AN OPEN LETTER FROM
THE PRESIDENT AND CEO
OF THE ASSOCIATION OF AMERICAN PUBLISHERS
Dear Industry Colleague:
In the countdown to the October 7 court hearing on the Google Book Settlement we are encountering heated rhetoric from opponents, much of it hyperbolic and misleading. My job at AAP’s helm is not only to shepherd our membership through the coming months but to remind the industry at large that the Settlement offers enormous benefits and represents our best hope of remaining competitive and vibrant in the digital environment.
Millions of copyright-protected books are out of print and largely out of reach, available only through the largest research libraries in the country. The Google Book Settlement announced in October 2008 – the result of 30 months of negotiations between and among authors, publishers, university libraries and Google -- changes all that, working a revolution in the access to knowledge. If approved by the court, the settlement will:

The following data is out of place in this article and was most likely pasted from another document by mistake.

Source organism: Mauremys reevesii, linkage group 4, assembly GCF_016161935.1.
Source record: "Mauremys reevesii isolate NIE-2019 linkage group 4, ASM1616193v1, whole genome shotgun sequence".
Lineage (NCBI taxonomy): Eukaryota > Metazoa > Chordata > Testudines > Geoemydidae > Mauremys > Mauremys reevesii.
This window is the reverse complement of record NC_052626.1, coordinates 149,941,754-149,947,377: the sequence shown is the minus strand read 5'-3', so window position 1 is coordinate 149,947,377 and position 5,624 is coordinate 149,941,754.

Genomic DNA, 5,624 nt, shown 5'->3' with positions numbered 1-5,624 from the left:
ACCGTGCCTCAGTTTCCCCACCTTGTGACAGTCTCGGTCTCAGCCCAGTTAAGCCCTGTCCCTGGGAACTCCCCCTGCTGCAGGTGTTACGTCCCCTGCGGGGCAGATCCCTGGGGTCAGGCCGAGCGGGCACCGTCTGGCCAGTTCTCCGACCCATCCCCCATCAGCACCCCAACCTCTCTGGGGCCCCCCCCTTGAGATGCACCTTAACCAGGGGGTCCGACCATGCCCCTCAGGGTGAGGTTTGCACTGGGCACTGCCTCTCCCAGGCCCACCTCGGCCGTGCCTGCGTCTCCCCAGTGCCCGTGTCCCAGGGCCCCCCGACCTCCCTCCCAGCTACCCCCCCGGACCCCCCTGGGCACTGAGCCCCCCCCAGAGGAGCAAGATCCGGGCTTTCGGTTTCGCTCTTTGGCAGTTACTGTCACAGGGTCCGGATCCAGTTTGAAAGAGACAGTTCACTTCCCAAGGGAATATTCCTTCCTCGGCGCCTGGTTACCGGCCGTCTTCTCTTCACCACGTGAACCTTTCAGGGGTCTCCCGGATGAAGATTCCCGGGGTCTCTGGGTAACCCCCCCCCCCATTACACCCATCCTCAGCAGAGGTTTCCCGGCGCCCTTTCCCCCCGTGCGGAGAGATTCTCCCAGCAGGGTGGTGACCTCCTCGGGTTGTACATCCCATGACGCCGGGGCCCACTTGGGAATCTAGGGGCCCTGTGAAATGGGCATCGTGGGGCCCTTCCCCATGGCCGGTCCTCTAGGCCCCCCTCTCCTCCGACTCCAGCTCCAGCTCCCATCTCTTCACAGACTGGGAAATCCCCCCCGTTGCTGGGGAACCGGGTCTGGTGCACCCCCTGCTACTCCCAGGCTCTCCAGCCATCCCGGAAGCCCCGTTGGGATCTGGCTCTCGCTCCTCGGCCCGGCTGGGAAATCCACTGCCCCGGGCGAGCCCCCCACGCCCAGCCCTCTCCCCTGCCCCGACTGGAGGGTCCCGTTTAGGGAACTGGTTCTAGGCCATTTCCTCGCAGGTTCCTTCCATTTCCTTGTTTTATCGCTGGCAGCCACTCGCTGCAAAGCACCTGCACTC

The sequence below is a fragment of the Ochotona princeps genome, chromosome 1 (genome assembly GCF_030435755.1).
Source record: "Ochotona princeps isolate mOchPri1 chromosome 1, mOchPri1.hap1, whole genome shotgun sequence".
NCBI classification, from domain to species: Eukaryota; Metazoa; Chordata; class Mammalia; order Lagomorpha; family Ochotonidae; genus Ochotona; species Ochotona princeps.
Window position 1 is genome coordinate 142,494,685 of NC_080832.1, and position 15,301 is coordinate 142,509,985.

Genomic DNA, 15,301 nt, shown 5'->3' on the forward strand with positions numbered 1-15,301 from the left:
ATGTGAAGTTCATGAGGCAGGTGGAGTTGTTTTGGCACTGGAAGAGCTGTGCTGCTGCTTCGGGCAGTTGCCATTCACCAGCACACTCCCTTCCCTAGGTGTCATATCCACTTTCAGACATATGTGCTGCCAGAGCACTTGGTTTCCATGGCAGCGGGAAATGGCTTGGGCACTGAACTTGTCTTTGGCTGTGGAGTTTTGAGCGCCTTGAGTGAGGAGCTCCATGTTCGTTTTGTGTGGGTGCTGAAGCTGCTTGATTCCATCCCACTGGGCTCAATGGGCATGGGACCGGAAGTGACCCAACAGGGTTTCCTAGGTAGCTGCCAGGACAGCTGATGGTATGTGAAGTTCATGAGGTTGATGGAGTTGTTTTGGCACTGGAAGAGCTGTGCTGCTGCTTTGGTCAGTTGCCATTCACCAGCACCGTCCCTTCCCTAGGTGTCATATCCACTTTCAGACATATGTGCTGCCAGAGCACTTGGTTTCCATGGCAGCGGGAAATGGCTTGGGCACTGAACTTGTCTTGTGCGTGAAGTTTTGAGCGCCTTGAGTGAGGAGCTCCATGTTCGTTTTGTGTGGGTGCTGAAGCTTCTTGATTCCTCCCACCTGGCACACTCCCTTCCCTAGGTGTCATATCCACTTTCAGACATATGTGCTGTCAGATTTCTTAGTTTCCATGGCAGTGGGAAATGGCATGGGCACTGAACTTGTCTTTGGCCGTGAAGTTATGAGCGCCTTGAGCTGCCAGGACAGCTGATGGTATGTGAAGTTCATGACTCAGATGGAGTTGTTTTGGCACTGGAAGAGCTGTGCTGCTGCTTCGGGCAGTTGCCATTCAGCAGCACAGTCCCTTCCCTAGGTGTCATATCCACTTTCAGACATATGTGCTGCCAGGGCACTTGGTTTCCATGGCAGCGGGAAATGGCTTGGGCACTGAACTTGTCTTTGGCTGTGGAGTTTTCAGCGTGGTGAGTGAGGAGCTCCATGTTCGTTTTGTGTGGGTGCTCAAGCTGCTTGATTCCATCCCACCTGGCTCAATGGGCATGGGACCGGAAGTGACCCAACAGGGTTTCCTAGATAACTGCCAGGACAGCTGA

• Provide readers and researchers with access to millions of out-of-print books, many of which are currently difficult or impossible for readers to obtain, in a searchable online database.
• Turn every public library building in the U.S. into a world-class research facility by providing free access to the online portal of out-of-print books.
• Permit any college or university in the U.S. to subscribe to the same rich database of out-of-print books.
• Give new commercial life to millions of books, while protecting the economic rights of authors and publishers.
If not approved by the court, the litigation between AAP, the Authors Guild and Google may continue for years, and with a great risk that authors and publishers will have no effective means to stop the widespread use of copyrighted material that is likely to follow.
In recent days some strong arguments in favor of the Settlement have appeared in print. They are all the more impressive because they come not from AAP, Google, or the Authors Guild, but from individuals who are not party to the Settlement.